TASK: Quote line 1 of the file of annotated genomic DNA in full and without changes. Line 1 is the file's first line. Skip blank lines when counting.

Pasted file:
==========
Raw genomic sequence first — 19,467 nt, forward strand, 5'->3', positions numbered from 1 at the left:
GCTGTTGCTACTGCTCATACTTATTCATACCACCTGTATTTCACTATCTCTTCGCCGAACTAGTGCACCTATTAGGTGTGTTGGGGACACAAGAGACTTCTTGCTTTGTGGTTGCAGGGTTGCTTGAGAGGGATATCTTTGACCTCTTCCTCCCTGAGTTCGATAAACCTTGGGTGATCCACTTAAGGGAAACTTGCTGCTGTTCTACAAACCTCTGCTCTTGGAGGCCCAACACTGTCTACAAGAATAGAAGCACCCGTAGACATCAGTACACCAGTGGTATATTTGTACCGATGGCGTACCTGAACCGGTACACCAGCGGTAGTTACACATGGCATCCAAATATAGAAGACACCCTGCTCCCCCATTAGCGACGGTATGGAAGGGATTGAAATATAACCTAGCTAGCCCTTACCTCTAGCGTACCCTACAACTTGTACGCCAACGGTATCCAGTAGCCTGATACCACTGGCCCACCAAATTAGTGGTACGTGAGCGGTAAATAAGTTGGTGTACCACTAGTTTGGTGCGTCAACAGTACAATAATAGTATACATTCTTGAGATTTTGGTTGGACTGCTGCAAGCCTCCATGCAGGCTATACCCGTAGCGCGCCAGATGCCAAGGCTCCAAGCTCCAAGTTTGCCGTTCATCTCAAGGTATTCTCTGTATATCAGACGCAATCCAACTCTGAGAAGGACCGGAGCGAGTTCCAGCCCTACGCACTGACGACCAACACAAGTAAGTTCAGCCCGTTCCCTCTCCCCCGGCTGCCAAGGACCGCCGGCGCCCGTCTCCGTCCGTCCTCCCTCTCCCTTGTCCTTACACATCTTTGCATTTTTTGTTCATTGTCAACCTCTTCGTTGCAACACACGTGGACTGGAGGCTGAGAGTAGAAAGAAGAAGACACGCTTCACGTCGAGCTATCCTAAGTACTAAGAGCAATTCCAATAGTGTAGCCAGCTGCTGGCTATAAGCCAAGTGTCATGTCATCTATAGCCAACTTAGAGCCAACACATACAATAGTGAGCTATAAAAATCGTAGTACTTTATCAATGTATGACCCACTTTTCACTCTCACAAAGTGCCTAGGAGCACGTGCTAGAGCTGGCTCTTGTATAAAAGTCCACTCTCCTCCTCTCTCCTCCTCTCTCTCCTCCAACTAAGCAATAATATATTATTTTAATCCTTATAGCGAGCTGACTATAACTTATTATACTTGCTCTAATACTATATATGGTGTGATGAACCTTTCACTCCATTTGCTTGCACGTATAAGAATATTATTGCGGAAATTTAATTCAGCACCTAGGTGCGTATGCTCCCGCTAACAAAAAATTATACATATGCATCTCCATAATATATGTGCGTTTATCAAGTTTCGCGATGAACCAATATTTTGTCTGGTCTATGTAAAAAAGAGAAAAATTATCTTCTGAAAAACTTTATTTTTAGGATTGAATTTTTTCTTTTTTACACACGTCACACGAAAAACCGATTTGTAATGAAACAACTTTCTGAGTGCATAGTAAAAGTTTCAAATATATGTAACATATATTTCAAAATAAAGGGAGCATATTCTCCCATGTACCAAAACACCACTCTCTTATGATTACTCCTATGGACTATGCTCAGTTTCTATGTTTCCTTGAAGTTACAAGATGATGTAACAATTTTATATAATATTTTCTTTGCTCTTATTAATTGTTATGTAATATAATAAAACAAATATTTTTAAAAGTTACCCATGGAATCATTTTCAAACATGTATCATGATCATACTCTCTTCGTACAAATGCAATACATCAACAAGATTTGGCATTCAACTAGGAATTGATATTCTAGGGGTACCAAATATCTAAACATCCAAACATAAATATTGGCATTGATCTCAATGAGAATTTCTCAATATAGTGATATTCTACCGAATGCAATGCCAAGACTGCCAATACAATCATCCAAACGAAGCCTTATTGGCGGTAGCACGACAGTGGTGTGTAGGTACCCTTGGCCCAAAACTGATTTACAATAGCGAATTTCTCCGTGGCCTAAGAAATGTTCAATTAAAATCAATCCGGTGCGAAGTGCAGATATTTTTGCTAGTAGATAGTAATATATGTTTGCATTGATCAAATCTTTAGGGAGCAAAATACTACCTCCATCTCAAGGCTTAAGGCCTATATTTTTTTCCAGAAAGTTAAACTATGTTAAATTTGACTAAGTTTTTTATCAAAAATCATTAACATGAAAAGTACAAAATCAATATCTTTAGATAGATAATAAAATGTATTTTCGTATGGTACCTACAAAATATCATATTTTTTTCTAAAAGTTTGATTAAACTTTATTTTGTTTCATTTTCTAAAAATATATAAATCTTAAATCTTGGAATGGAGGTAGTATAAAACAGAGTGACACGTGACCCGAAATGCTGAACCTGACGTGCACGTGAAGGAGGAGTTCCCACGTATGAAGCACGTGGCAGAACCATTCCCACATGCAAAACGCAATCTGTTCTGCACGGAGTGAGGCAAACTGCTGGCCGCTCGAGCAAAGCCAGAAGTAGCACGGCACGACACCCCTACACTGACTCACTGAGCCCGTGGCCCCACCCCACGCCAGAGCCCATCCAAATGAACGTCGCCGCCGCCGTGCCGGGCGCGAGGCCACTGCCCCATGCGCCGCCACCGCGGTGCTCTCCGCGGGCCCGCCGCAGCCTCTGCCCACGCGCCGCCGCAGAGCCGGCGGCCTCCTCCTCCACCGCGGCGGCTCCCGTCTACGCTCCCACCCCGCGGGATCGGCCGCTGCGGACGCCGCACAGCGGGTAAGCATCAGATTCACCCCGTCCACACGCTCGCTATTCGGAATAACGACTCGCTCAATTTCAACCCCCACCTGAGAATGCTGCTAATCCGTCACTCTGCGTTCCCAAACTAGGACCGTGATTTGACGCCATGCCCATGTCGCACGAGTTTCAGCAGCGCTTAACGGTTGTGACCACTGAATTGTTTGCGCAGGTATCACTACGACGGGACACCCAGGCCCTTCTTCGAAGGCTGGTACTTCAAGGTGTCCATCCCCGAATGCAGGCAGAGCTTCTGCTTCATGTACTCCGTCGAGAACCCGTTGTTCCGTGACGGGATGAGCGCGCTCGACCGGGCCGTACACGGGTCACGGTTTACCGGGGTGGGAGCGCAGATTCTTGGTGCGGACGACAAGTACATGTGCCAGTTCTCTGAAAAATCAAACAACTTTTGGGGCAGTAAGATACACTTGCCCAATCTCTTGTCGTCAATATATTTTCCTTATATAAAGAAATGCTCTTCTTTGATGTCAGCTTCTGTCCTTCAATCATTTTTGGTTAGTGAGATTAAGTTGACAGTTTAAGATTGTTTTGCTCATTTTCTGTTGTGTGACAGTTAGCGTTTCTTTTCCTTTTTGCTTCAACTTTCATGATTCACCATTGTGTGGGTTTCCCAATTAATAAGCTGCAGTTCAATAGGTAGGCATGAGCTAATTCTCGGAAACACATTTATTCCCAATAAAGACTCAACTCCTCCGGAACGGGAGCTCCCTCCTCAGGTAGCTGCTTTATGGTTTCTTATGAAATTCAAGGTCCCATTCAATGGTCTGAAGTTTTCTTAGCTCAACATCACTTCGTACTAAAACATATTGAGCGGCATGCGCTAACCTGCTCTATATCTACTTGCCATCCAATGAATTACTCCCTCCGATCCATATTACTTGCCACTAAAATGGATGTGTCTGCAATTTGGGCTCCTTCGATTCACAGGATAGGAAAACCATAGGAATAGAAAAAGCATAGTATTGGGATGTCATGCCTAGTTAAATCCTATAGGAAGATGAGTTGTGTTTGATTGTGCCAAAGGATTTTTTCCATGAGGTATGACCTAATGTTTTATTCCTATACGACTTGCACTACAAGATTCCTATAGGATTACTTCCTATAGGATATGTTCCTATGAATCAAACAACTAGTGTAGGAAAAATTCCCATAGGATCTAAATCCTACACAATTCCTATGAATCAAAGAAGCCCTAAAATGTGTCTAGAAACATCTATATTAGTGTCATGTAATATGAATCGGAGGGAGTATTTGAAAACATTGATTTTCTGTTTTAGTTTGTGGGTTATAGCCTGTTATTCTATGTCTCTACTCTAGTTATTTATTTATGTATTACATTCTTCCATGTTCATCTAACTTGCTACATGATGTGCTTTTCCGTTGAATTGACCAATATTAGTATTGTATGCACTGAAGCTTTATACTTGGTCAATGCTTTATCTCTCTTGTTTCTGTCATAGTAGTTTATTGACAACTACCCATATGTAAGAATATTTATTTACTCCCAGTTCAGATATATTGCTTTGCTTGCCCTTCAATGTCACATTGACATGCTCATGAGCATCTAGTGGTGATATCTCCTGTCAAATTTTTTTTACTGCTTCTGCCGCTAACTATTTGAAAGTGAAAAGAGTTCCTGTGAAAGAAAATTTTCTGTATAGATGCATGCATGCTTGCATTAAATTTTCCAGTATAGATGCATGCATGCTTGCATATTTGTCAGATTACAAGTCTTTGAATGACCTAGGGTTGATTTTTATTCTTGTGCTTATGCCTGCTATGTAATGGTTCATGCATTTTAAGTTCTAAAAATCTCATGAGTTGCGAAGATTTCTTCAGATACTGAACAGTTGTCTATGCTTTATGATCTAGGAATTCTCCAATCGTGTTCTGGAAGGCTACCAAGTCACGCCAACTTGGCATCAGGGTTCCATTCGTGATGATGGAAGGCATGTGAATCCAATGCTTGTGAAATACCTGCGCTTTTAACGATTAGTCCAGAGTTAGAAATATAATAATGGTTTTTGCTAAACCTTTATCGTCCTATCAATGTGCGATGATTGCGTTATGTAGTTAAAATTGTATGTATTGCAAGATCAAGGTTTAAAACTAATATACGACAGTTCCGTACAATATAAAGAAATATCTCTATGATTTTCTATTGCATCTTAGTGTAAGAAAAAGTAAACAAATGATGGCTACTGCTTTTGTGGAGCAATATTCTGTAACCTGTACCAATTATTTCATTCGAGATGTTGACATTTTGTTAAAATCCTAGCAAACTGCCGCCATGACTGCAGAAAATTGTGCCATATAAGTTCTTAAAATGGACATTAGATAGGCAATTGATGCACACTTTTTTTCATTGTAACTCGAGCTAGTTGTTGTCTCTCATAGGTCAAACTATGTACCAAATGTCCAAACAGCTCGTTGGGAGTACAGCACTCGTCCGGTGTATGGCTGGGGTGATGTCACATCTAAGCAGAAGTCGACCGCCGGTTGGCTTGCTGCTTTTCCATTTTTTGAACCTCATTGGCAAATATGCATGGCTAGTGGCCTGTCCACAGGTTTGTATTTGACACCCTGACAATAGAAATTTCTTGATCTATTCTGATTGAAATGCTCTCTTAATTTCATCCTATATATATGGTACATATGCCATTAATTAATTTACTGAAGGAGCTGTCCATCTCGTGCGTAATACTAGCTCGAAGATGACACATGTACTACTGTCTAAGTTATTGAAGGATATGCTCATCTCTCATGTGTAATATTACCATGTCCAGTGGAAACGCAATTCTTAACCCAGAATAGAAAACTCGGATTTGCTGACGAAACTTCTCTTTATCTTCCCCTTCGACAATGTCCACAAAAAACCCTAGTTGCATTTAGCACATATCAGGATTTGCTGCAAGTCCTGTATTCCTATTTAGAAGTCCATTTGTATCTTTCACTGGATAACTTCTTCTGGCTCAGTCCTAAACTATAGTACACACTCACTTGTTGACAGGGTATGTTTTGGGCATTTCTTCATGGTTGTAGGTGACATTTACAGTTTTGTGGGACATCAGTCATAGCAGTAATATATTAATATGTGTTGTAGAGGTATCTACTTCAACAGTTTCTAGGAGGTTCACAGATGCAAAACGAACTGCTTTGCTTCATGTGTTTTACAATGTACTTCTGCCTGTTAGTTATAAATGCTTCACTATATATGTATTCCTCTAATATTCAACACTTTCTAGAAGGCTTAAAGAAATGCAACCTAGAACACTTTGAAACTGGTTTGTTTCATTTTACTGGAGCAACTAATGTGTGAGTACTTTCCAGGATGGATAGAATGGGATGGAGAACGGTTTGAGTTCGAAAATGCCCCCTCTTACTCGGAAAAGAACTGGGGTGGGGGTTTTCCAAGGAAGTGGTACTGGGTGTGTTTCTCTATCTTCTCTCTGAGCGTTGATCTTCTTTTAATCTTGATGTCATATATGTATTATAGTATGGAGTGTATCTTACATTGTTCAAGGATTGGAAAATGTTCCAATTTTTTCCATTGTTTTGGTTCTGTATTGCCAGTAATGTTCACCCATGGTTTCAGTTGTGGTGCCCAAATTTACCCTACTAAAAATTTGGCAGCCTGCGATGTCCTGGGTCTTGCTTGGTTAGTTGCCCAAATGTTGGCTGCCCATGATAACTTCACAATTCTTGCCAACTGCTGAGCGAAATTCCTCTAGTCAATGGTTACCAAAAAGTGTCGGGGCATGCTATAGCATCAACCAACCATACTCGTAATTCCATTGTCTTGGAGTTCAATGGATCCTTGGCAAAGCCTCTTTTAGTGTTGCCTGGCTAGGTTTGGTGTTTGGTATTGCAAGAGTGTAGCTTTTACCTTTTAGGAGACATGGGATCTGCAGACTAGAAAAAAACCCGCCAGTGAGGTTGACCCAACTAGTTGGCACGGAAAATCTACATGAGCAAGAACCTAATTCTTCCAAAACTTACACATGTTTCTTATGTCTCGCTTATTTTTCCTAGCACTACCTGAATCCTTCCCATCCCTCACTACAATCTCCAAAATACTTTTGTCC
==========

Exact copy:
Raw genomic sequence first — 19,467 nt, forward strand, 5'->3', positions numbered from 1 at the left: